William R. Kelly is a Professor of Sociology and Director of the Center for Criminology and Criminal Justice Research at the University of Texas at Austin.  He has taught and conducted research in criminology and criminal justice for over twenty-five years and has published extensively on a variety of justice matters.  Dr. Kelly has considerable experience developing, implementing and evaluating a wide variety of criminal justice programs and policies.  Much of his evaluation research has focused on diversion programs, such as problem solving courts and probation interventions, as well as behavioral health programs in the justice system, including substance abuse and mental health service delivery.

Kelly’s consulting work spans local, state and federal governments and has given him the opportunity to collaborate with a large number of justice agencies including law enforcement, probation departments, prisons and jails, state and federal prosecutors, judges, the defense bar, the court system, problem solving courts, parole agencies, and a variety of criminal justice service providers. He has provided expert advice and counsel on big picture justice policy issues as well as the design, implementation, operation and evaluation of very specific justice programs and initiatives.

He has written two of three books on reforming the American criminal justice system. Criminal Justice at the Crossroads: Transforming Crime and Punishment was published by Columbia University Press in May of 2015.  Justice at the Crossroads, a book tailored to researchers, practitioners, lawyers and policy makers looks at the past forty years of American criminal justice policy and concludes that the primary focus on punishment has been a phenomenal and costly failure.  However, unlike most other books on this topic, Crossroads then maps out the path forward to the effective reduction of crime, recidivism and cost.

The second book, The Future of Crime and Punishment: Smart Policies for Reducing Crime and Saving Money was published by Rowman and Littlefield in July of 2016. It has been written for individuals interested in public safety, crime, punishment, public policy, government spending, human behavior, and behavioral change.  The Future of Crime and Punishment reviews the recent history of justice policy then addresses a number of key issues, including the causes and correlates of crime and recidivism, scientifically validated strategies for behavioral change, alternatives to traditional prosecution and sentencing, how to more effectively use prisons, how to address the crime trifecta of guns, gangs and drugs, key problems and solutions in juvenile justice, and lessons learned from justice policies in other nations. The Future of Crime and Punishment also presents a considerable amount of new material not covered in Crossroads.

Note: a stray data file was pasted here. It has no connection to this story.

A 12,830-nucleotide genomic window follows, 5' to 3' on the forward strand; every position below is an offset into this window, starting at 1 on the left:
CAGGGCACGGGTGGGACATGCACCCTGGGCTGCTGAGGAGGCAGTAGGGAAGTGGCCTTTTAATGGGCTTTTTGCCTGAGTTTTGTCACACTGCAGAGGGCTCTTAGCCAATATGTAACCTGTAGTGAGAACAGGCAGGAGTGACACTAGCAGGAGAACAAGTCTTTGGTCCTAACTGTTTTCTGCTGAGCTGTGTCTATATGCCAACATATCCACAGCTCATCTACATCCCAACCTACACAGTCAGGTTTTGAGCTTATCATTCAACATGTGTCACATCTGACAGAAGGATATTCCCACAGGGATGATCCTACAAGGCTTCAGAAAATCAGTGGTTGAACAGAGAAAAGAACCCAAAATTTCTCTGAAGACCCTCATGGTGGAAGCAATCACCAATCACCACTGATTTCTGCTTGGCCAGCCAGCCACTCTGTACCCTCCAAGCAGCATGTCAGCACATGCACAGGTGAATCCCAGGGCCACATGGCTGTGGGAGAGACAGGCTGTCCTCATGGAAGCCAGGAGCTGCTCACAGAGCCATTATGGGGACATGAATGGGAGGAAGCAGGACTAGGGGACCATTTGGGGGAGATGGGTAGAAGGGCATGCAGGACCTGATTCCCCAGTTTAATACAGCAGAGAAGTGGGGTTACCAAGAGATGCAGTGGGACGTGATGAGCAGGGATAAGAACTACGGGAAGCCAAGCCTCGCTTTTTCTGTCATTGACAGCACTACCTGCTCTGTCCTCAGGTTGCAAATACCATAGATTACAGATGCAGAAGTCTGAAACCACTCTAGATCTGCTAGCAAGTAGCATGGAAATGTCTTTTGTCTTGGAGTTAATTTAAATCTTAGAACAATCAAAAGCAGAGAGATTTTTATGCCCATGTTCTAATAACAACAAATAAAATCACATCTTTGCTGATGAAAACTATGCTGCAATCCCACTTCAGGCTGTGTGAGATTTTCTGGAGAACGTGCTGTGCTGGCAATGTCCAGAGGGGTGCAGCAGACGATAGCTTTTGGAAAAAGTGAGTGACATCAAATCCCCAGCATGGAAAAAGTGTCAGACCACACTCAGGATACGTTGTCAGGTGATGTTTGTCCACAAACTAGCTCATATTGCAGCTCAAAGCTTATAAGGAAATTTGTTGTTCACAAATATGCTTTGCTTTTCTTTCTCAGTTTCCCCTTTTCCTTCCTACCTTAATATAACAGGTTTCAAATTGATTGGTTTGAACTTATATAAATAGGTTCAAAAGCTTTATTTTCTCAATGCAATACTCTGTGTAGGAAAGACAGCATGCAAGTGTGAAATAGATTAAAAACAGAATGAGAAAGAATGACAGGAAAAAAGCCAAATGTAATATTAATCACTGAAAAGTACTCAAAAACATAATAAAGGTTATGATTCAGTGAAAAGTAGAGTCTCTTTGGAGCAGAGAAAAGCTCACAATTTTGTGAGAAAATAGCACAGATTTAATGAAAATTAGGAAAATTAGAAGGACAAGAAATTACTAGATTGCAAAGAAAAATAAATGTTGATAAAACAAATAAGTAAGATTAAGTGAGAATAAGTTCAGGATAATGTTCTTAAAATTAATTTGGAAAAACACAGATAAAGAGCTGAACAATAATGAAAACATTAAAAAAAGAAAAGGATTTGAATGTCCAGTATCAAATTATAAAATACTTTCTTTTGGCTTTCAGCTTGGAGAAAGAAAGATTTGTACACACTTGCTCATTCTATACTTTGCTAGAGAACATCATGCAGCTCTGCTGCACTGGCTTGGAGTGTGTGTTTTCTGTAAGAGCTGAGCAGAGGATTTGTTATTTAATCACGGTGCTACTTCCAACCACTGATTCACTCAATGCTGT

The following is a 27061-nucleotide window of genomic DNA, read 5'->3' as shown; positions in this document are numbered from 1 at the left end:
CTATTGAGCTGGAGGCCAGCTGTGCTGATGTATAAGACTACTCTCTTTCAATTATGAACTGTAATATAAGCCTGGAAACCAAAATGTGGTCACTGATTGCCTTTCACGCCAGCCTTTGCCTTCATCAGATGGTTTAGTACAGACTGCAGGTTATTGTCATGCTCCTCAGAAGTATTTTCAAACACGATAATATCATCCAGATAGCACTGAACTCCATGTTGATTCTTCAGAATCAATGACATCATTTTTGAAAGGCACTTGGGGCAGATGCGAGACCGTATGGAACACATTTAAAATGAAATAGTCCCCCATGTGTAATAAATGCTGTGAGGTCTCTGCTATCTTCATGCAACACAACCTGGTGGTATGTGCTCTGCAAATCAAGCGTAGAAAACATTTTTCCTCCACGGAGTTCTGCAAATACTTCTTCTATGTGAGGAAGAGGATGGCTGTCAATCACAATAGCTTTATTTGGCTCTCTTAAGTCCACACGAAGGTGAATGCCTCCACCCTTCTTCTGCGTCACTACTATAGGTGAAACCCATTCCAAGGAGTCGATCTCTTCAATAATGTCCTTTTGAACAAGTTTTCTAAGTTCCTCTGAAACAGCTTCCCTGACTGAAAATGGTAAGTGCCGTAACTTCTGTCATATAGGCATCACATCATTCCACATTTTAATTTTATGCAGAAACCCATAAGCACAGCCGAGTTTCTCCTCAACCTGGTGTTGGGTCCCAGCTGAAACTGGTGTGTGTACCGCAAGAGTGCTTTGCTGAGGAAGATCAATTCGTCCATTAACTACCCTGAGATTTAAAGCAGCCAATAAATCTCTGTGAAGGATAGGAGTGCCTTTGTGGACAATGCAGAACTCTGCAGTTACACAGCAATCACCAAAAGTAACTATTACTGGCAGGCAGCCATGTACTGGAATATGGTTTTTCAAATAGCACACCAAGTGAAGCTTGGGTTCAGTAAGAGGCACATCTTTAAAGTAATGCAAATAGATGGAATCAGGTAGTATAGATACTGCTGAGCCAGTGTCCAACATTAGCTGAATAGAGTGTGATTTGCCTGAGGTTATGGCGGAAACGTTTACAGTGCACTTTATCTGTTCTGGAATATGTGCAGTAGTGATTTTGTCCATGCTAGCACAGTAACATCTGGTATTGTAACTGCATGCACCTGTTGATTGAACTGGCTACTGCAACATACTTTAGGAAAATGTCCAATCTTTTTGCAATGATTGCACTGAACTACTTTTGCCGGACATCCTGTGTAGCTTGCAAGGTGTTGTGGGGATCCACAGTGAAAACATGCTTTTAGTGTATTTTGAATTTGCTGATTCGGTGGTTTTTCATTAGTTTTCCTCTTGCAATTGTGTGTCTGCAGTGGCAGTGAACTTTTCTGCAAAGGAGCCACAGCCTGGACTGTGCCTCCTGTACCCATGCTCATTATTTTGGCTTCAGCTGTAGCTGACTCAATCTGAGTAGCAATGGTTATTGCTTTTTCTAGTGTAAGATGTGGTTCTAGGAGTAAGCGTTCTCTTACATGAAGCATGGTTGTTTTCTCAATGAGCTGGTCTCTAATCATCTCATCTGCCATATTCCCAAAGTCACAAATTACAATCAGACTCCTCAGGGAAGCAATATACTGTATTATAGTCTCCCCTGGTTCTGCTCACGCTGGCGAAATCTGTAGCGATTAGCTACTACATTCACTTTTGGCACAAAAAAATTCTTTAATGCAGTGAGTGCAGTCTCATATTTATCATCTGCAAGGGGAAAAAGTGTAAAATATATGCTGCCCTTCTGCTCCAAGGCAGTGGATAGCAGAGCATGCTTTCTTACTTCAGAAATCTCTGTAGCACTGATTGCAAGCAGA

A third book titled From Retribution to Public Safety: Disruptive Innovation of American Criminal Justice is being published by Rowman and Littlefield and will be available in June 2017.  It was written in collaboration with Robert Pitman, a former United States Attorney and currently a federal District Court Judge, and William Streusand, a psychiatrist.  This book develops an approach for diversion of large numbers of disordered offenders to clinical intervention.  The rationale for this is the fact that we have routinely convicted and punished hundreds of thousands of offenders who have serious mental, addiction, intellectual, and neurocognitive disorders and deficits.  These disorders and deficits are crime risk factors for many of these offenders.  There is nothing about traditional criminal prosecution, conviction and punishment that addresses these conditions.  In fact, contact with the justice system often aggravates them, contributing to the extraordinarily high recidivism of disordered offenders.  We propose a protocol that includes panels of clinical experts that assist prosecutors in identifying disordered offenders and recommending diversion.  The book not only addresses substantial changes in the criminal justice system, but game-changing reform of the public health system.